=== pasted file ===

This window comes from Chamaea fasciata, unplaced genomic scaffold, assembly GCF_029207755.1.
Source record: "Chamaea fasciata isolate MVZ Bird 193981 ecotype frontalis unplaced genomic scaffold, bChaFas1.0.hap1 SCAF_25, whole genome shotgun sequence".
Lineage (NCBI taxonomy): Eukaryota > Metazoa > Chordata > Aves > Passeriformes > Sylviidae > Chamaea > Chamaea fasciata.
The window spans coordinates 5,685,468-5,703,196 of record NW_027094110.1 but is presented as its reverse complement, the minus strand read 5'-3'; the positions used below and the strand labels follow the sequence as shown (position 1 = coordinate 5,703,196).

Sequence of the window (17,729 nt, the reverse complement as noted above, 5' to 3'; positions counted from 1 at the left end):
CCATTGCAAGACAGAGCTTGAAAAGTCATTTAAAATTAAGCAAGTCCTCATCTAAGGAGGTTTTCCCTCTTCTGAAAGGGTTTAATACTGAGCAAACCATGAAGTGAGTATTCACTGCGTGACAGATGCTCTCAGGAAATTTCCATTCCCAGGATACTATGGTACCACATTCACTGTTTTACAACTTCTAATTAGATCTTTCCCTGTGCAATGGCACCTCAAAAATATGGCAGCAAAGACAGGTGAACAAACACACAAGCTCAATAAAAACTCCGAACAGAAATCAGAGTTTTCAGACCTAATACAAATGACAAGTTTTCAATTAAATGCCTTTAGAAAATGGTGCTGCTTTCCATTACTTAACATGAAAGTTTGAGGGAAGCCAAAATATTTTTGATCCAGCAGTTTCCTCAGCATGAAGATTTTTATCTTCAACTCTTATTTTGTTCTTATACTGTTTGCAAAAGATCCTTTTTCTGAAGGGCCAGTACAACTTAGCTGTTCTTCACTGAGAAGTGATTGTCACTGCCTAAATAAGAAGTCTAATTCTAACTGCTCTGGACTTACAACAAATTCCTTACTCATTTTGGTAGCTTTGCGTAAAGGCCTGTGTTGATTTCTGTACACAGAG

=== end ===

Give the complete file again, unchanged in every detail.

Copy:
This window comes from Chamaea fasciata, unplaced genomic scaffold, assembly GCF_029207755.1.
Source record: "Chamaea fasciata isolate MVZ Bird 193981 ecotype frontalis unplaced genomic scaffold, bChaFas1.0.hap1 SCAF_25, whole genome shotgun sequence".
Lineage (NCBI taxonomy): Eukaryota > Metazoa > Chordata > Aves > Passeriformes > Sylviidae > Chamaea > Chamaea fasciata.
The window spans coordinates 5,685,468-5,703,196 of record NW_027094110.1 but is presented as its reverse complement, the minus strand read 5'-3'; the positions used below and the strand labels follow the sequence as shown (position 1 = coordinate 5,703,196).

Sequence of the window (17,729 nt, the reverse complement as noted above, 5' to 3'; positions counted from 1 at the left end):
CCATTGCAAGACAGAGCTTGAAAAGTCATTTAAAATTAAGCAAGTCCTCATCTAAGGAGGTTTTCCCTCTTCTGAAAGGGTTTAATACTGAGCAAACCATGAAGTGAGTATTCACTGCGTGACAGATGCTCTCAGGAAATTTCCATTCCCAGGATACTATGGTACCACATTCACTGTTTTACAACTTCTAATTAGATCTTTCCCTGTGCAATGGCACCTCAAAAATATGGCAGCAAAGACAGGTGAACAAACACACAAGCTCAATAAAAACTCCGAACAGAAATCAGAGTTTTCAGACCTAATACAAATGACAAGTTTTCAATTAAATGCCTTTAGAAAATGGTGCTGCTTTCCATTACTTAACATGAAAGTTTGAGGGAAGCCAAAATATTTTTGATCCAGCAGTTTCCTCAGCATGAAGATTTTTATCTTCAACTCTTATTTTGTTCTTATACTGTTTGCAAAAGATCCTTTTTCTGAAGGGCCAGTACAACTTAGCTGTTCTTCACTGAGAAGTGATTGTCACTGCCTAAATAAGAAGTCTAATTCTAACTGCTCTGGACTTACAACAAATTCCTTACTCATTTTGGTAGCTTTGCGTAAAGGCCTGTGTTGATTTCTGTACACAGAG